foreign exchange survey

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Managing risk from global currency fluctuations

A key challenge for corporate treasurers

  • Lack of visibility into FX exposures and reliable forecasts
  • Boards do not receive sufficient information on FX risk, limiting their ability to challenge and guide
  • Technology and innovation are important enablers to achieve efficient and effective FX processes

14 March 2016: With currency shifts making a significant impact on company profits, Deloitte surveyed 133 global corporations on the challenges that 2016 is presenting in managing currency risk effectively.

More than half (56%) the respondents to the 2016 Global Foreign Exchange (FX) Survey report they lack visibility into FX exposures and reliable forecasts, which they identified as their biggest challenges in managing FX risk.

Steven Cunico, Deloitte Treasury and Capital Markets lead Partner said: “This year’s volatility in the currency exchange markets shows similar levels of foreign exchange uncertainties as in 2015.

“Corporate treasurers are significantly challenged by the lack of visibility into their organisation’s FX exposures, as well as the different expectations around interest rate policies, quantitative easing removals, de-pegging of some currencies and various actions by global economies.

“If you can’t see it, you can’t manage it,” Cunico said. “Without accurate measurement, value erosion from negative currency rate movements can’t be anticipated or prevented.

“The challenges in reporting on FX risk have always been around, but as companies become ever more international, and a period of relative calm in the FX markets has turned unsettled, this will have an even greater impact,” Cunico said.

Nearly a quarter (21%) of survey respondents, do not track FX risk management performance at all.

Hussein Hussein, Deloitte Foreign Currency Risk Management Partner in the Assurance & Advisory practice said: “The lack of automation is a significant challenge in identifying FX exposures. Sixty two per cent of survey respondents indicate they use manual forecasts. And our survey shows a direct correlation between levels of automation and forecast confidence.

“The chances are you will hedge less if you don’t believe the forecasts. Manual information and processes cause late and unreliable forecasts. In fact, inaccurate forecasts, poor communication on changes in the forecasts, and non-transparent exposures, make up the top-three sources of ineffectiveness in managing FX risk.”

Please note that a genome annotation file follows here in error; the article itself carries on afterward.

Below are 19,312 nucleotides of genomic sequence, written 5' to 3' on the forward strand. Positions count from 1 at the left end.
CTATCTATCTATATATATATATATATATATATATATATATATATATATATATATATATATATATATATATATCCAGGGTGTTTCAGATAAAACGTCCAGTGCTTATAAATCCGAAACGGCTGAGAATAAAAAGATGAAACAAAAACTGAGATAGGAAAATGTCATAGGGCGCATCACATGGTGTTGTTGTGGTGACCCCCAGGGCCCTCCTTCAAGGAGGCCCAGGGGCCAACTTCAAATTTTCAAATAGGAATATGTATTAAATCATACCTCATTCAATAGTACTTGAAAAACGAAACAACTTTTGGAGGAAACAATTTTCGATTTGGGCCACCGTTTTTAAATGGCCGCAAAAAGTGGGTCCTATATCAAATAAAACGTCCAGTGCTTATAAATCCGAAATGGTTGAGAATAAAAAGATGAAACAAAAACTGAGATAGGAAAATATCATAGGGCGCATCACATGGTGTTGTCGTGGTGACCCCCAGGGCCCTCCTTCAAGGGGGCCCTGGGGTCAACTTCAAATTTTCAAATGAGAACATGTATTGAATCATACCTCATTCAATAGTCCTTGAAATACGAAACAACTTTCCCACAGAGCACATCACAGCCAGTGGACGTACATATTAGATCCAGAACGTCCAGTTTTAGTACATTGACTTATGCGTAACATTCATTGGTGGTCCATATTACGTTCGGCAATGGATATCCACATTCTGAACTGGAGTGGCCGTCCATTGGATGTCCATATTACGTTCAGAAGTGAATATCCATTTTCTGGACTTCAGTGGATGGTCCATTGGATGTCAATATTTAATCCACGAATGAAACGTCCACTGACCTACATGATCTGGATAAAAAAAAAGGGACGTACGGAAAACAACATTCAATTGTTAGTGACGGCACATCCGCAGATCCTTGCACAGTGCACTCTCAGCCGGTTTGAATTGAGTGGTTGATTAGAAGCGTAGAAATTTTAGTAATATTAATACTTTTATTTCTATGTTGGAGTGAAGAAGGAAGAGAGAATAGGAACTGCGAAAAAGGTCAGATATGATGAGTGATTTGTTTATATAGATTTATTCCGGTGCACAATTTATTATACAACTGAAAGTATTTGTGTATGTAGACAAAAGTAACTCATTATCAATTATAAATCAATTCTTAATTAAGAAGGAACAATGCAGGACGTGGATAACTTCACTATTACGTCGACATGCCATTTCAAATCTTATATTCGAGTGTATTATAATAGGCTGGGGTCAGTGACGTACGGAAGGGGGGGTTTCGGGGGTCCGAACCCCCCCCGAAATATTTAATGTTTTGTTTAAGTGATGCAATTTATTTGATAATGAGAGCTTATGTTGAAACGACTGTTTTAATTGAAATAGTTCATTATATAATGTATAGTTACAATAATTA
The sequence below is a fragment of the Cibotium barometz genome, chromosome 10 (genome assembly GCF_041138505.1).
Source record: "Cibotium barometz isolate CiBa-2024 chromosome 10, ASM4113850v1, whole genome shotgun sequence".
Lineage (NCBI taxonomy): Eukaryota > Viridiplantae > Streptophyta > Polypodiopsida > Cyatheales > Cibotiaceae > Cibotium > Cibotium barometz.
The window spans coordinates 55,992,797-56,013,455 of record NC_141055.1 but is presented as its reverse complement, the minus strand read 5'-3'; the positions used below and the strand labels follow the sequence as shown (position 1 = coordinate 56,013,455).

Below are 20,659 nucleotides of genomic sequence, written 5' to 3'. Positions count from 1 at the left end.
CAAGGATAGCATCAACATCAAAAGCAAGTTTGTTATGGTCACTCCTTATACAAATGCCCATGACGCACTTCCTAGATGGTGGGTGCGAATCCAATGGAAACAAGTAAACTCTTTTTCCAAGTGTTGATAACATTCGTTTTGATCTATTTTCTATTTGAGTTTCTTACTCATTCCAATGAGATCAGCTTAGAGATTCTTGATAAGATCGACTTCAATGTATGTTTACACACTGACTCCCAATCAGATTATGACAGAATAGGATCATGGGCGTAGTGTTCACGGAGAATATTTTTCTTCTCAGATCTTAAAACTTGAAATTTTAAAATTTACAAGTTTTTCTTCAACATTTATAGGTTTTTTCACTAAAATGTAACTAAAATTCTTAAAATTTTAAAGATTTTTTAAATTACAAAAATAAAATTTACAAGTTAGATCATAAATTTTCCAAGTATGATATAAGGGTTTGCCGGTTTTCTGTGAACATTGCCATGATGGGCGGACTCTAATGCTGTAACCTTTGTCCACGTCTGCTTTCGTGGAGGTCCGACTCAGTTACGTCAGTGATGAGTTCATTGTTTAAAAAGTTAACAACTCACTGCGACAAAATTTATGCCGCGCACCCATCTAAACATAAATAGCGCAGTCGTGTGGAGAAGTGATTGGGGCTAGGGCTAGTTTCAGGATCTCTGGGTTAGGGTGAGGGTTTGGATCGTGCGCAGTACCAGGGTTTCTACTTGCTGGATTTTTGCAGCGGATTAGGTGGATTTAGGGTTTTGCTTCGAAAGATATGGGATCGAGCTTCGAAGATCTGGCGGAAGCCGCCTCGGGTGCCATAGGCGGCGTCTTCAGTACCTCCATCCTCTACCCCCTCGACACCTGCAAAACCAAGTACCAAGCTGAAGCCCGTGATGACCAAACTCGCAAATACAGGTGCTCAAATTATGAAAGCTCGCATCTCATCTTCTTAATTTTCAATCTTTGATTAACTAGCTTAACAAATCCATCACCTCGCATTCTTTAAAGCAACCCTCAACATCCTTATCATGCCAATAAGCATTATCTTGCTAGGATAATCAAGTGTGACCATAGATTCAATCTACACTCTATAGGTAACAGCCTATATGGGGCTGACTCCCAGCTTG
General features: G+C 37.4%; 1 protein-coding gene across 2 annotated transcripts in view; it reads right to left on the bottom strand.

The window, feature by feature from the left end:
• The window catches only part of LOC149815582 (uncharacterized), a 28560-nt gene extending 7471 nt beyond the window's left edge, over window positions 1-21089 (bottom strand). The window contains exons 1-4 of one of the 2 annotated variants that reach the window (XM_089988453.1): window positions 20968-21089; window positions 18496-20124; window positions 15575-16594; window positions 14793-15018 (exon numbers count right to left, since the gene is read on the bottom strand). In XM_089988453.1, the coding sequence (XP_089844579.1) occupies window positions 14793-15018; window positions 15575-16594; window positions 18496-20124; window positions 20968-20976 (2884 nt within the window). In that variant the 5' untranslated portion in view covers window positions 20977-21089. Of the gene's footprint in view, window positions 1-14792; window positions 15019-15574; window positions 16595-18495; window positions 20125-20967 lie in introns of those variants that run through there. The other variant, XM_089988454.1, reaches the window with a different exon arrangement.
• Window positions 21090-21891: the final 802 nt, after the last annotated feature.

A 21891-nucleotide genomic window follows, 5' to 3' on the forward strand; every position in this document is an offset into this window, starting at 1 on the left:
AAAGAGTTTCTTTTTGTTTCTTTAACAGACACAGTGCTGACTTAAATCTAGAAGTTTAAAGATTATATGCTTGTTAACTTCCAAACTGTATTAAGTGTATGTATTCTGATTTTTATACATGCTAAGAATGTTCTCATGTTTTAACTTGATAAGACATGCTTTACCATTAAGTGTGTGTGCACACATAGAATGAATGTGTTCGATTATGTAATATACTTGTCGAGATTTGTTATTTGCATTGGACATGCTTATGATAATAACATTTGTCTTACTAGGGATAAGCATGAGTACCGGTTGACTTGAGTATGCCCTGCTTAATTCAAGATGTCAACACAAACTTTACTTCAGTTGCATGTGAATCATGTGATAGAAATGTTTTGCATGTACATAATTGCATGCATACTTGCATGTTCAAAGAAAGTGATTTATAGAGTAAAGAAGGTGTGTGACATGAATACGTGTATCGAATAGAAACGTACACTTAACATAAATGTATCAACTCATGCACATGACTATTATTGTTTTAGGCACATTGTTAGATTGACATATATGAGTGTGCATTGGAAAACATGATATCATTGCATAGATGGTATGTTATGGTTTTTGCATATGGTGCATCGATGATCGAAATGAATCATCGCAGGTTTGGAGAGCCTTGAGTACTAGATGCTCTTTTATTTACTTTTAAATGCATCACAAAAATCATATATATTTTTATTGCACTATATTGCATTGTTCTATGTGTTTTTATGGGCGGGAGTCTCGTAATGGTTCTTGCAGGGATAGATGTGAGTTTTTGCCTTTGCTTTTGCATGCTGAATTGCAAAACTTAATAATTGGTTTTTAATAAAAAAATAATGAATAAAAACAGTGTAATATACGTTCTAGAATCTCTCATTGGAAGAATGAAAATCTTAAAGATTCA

While more than half the respondents (63%) felt that the board and executives receive sufficient information on FX exposure and risk management, only 41 percent report tracking impact on gross margin and other profitability measures such as earnings per share impact.

Hussein Hussein said: “If the exposure risk information is not being used to shape year-on-year performance, as opposed to just the here-and-now, long term strategies cannot be developed effectively. Only 11 percent of those surveyed cited managing year-on-year financial performance as a primary hedging objective.

“It is important that treasurers create a business model that is FX rate neutral. Australian Corporate Treasurers need to think beyond hedging. Derivatives can only buy you so much time while you adjust your business models. Given the volatility in the markets it is too risky to leave risk exposure in the FX markets to chance.”

Key survey findings

  • Treasury challenges - Lack of visibility into FX exposures and reliable forecasts, as well as the manual nature of exposure quantification, is a challenge for nearly 60% of respondents. Without accurate measurement, risks cannot be managed effectively. The lack of visibility could stem from the fact that nearly one third (31%) of corporations rely on three or more sources to identify exposures.
  • The board agenda - According to 37% of respondents, boards do not always receive sufficient information in relation to FX risk, which limits the board’s ability to challenge and guide. Treasurers should consider opportunities to communicate key FX risk metrics aligned to wider financial and strategic measures.
  • Hedging strategies - Primary hedging strategies (rolling, layering, and flat hedge ratio) vary by industry, but overall hedging strategy objectives are focused on protecting cash and minimising volatility in income statements.
  • Treasury structures - Organisations with centralised models report a higher number of benefits and fewer challenges than those with decentralised models.
  • Use of technology - Technology and innovation are recognised as important enablers to achieve efficient and effective FX processes, yet 59% of corporations surveyed use two or more information sources to identify exposures and 62% rely on manual forecasting processes.

The findings of Deloitte’s 2016 Global Foreign Exchange Survey are consistent with the results of the 2015 Corporate Treasury Survey where the need for better systems to bring exposure visibility and management of FX risk to the attention of boards was a key challenge.  

Media contact

Louise Denver

Corporate Affairs & Communications
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M: +61 414 889 857
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